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Addie Sievers • Adriane Weller • Alain Jakubowicz • Alexander Carrington • Alexandra J Matthews • Alicia Bay Laurel • Alicia Kennedy • Amy Rosner • Andi McIlwee • Andrew Gilman • Angela Austin • Angela Bennett • Angela Duane • Angela Ocone • Ann Korijn • Anna Falkiner • Anne Browne • Anne McCauley • Anthony Smith • April Theriault & Ken Eros • Aron Primack • Artem Zuev • Arthur Kornhaber • Av Singh • Barbara B. Powers • Barbara Bogard • Barclay Hope • Becky Mundt • Betty Flanary • Bill & Robin • Billy Becket • Bob Banner • Bridget Malmstedt • Brittany App • Bronwyn Quigley • Bruce Dowd • Bryan Moss • Cantor Rebekah Mirsky • Carlos • Carol Castanon • Carol Gunby • Carol S Royce • Carol Starkey • Cathleen Lynch • Cherami • Cheryl Bray • Chris Broad • Chris Rhone • Chris Sims • Christina Schneider • Christine L. Smith • Cindy Mitchell • Cindy Ray • Claire • Corwynn Beals • Cossette Drossler • Dana Elizabeth Whitaker • Dana Stephens • Danuta Karpinska • Daphne Buckingham • David Edwards • David Nassi • David Whiteing • Dawn Hawk • Debbie & Kenneth Anderson • Debi Hron • Deborah • Dee Tvedt • Denise & Sven Kielhorn • Diana Cohen • Diana Paul • Diana Petrauskas • Doney Kerr • Donna Robertson • Dulanie La Barre • Efram Wolff • Elaine Landry • Elene Gusch • Elizabeth Farnsworth • Elizabeth Waldron • Ellen Sklarz • Elna Brunckhorst • Emily • Eric Benchimol • Erik Homme • Erika Gorman • Fannula Batefan • Fatima • Forever in Search • Frank Edwards • Gilligan Joy • Gloria Dalcerri • Gordon Johnson • GrayEminence • Greg Hamilton • Grobet Anne Marie • Helen Boehning • Hilary Gaire Woodhouse • Ho Wai • Holly DeGroot • Holly Million • Isabelle Yao • J.B. White • Jacob Pries • Jacqui Simpson • Jade Sherer • James • James Burke • James Webster • Jamie & Asunta Fleming • Jana • Jane Parkes • Jane Spiller • Janet Levin • Jean Poll • Jeannette Rothweiler • Jeff Hutner • Jeff Sojka • Jennifer Frey • Jim Churchill • Jo O’Connell • Jo Slee • Joan Bancel • Jodi Koberinski • John • John Adair • John Avildsen • John Brenner • John Karol • John Rodsett • John Wiercioch • John-Michael Dumais • Jon Rawlinson • Joseph & Betsy Young • Joseph Unger • Josh Tickell • Joshua Gobbell • Joy • Joy Golbere • Joyce Horn • Judith George • Judith Humburg • Julie Duggan • June Brockner • Justin P. Moore • KarenAnn Pizzorni • Kat Stephens• Katarina Johansson • Kate Wilson • Kathleen Kirilenko • Kathryn Speer • Kati & Mariano Santiago • Katrina Godshalk • Katrina MacLachlan • Ken Dittmar • Kenley Neufeld • Keoki • Kevin Matossian • Kirsten Stoltmann • Kris Stevens • Kristofer Young, DC • Larry & Christel Rogero • Larry Chambers • Laura Fish • Laura Maher • Leo Gullick • Leslie Emerson • Leslie McLaughlin • Lilith Rogers • Linda Brunner • Linda Gemmill • Lindajoy Joyful • Lorenzo Fioramonti • Loretta Wrobel • Lori • Lori Bennett • Lorraine Blumberg • Lucia Port • Luis Deveze • Lydia Becket • Lynette Berry • Lynn Fang • lyric • Maaike Aarts • Mareike Pflanz • Margaret Scsaszny • Marielouise Theill • Mark Katchuk • Mark R Brown • Mark Weissberg & Jo Lindt • Martha Fellows • Mary Ann Baier • Mary Dluzniewski • Mary Hannon • Mary Kerns • Mary Lydon • Matthew Fassberg • Matthew Page • Mattia Sacco Botto • Mehul Shah • Melody Eschete • Melody Meyer • Merran Singh • Michael Karman • Michele Fanelli • Micki • Mihoko Skabelund • Mike Overly • Mila Fairfax • Mildred Wilson • Miriam John • Mollie Mithaug-Cook • Molly Perry • Mona • Monica Boyle Pennell • Monique Ruchkall • Muin & Elyse • Nancy Callihan • Nancy Hughes • Nancy Shaw • Nancy Whitney • Natalie du Toit • Neil DeGroot • Nell Cox • Nicky Whiteing • Norman Anderson • Pamela Sophiajohn • Patricia Sobrero • Paul Brown • Paula Winograd • Penny O’Regan • Peter Nelson • Rachael O’Reilly • Raoul Heusbourg • Renee Mandala • Renee Roth • Rhonda Silver • Richard La Plante • Richard Pearce • Richard Shawver • Rob Fresco • Robin Baskind • Robyn Norwood • Ron Polito • Rose Souders • Rose Welch • Rowan Lommel • RueAnn Glass • Ruth Boydell • Sachin Bapat • Sally Lever • Sally Oesterling • Sandra Jeitziner • Sankrant Sanu • Santana Jimenez • Sara H. Lappi • Sarah Sheshunoff • Shabnam • Shamroc • Shannon Rowan • Shari Keller • Sharmila Mali • Shelley • Shelly Winney • Shiv Kumar • Siobhan McDevitt • Sooz Fassberg • Sooz Glazebrook • Stephen Marconi • Steve Sprinkel • Stuart Valentine • Stuart Williamson • Sue • Susan Boland • Susan Haymer • Susan Moore • Susanna Richards Fassberg • Teresa Duncan • Terry & Bev Huntsberger • Terry Gehr • Theresa Volini • Thom McFadden • Timothy Flinn • Tom Shulman • Tony Lambert • Tracey Allen • Tracy • Vanda J Gerhart • Velvy Appleton • Victor Green • Victoria Johansen • Vinod Kumar • Virginia Castelbranco • Vivian Taube • Wayne • Janice Tate • William Maher • William Scoble • Wolfgang • Yvonne England • Yvonne Hartman • Zach Lewis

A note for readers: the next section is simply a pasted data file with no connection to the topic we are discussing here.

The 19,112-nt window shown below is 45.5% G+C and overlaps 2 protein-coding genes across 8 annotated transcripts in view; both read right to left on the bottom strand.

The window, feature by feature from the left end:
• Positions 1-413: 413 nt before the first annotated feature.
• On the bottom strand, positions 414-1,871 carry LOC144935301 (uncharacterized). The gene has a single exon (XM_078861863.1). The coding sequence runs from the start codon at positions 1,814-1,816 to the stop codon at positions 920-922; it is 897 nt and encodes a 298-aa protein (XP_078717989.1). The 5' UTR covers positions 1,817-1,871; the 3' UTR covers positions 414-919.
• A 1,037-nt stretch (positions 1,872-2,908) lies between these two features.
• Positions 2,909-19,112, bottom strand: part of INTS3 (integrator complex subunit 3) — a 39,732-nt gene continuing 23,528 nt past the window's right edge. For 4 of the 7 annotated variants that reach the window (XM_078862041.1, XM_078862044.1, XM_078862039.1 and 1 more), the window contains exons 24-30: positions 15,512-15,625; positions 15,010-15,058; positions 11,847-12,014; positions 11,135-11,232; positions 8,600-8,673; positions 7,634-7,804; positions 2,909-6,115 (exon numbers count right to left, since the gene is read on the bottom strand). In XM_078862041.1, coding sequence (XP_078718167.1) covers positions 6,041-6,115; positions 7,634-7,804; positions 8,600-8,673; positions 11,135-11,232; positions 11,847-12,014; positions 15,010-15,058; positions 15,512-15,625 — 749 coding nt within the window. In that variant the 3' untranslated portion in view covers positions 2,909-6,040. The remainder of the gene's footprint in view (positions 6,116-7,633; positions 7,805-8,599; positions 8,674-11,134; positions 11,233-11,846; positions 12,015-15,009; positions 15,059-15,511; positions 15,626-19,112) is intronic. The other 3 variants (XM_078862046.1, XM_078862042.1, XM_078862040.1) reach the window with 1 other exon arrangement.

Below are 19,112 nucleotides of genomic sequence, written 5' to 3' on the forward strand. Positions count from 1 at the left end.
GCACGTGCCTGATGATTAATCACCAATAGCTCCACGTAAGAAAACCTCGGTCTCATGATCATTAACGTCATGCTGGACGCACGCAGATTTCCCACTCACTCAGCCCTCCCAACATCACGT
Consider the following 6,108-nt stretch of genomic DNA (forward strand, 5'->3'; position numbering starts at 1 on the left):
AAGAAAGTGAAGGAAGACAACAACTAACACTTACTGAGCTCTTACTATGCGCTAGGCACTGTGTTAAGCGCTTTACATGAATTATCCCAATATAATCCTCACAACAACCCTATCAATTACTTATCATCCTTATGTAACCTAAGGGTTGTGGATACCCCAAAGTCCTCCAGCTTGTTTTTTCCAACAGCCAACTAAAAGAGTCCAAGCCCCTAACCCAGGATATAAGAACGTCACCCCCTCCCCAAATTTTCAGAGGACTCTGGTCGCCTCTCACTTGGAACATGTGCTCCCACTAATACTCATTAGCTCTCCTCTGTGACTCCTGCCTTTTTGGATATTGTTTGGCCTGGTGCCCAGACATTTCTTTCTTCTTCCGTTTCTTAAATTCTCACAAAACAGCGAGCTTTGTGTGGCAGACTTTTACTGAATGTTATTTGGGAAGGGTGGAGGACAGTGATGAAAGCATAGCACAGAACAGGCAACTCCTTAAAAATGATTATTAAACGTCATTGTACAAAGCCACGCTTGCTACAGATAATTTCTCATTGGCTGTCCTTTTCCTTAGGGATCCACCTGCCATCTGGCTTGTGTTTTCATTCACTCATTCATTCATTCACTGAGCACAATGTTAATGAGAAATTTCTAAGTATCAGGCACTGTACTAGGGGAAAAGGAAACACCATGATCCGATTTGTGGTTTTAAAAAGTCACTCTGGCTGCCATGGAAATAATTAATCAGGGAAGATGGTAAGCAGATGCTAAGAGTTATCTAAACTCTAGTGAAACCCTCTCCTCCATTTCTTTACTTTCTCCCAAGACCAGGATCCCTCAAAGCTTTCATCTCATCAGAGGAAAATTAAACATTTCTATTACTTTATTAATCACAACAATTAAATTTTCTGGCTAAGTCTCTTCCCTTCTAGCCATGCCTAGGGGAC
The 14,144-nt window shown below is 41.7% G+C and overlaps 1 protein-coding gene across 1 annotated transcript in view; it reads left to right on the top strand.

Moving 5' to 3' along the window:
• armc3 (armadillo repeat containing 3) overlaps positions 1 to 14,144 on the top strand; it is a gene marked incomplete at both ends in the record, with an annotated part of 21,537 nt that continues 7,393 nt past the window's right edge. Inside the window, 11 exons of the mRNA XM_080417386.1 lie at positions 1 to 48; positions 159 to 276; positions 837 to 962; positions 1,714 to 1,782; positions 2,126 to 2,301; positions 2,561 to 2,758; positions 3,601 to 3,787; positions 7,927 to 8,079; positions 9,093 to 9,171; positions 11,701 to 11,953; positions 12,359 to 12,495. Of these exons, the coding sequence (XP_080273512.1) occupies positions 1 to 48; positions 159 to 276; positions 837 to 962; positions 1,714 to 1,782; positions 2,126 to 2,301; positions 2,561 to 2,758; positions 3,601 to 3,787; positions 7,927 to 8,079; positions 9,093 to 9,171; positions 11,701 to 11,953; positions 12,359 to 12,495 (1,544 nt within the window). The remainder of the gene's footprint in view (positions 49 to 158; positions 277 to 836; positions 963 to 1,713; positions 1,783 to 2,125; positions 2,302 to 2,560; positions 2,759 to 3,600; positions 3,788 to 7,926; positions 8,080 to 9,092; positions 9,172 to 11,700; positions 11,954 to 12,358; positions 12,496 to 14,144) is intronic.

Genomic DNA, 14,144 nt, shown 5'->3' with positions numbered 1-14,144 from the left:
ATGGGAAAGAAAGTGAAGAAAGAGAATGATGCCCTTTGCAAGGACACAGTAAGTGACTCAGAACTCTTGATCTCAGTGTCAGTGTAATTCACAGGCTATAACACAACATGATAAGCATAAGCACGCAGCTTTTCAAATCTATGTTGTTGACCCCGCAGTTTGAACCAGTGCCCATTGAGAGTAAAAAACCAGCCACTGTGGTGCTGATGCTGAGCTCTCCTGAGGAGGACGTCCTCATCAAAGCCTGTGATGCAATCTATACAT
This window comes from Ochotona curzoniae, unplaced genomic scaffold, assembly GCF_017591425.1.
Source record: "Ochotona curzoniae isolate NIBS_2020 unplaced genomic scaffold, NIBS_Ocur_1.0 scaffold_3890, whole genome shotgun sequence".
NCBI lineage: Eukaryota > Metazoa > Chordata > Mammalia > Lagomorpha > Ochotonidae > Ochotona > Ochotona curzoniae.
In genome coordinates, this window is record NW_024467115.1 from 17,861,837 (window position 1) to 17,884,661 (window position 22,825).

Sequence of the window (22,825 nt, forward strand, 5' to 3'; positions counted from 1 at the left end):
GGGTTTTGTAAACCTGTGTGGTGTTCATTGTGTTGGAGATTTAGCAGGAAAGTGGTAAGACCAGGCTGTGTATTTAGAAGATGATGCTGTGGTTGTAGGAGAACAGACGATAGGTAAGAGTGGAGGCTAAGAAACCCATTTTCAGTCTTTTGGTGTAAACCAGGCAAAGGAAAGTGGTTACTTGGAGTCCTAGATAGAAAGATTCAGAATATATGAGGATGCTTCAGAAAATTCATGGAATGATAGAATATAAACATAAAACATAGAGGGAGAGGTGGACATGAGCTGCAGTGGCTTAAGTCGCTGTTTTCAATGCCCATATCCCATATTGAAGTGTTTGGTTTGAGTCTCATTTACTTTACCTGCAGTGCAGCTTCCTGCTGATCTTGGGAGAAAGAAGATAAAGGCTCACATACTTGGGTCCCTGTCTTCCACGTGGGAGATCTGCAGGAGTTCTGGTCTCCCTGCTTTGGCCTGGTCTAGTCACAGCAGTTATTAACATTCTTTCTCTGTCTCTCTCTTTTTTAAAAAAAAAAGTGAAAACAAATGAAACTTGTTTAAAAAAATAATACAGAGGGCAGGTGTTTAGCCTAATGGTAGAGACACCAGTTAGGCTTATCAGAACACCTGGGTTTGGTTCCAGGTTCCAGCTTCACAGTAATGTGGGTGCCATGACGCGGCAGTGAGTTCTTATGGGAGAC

We can’t wait to let you know when the film is complete!

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WITH YOUR SUPPORT WE MADE OUR GOAL. Yes! We leave for India on Sunday, where we will begin by interviewing Vandana’s childhood friends, teachers, and son.
We will also visit Gandhi’s Ashram and film gatherings of organic farmers atNavdanya and Indore (in Central India) where many say the modern organic movement began.
The story of the organic movement as we know it today has deep roots in India and actually features an Englishman. In 1905 an agricultural developer named Albert Howard–from Shropshire–was dispatched to the colony to teach Indian farmers how they should farm.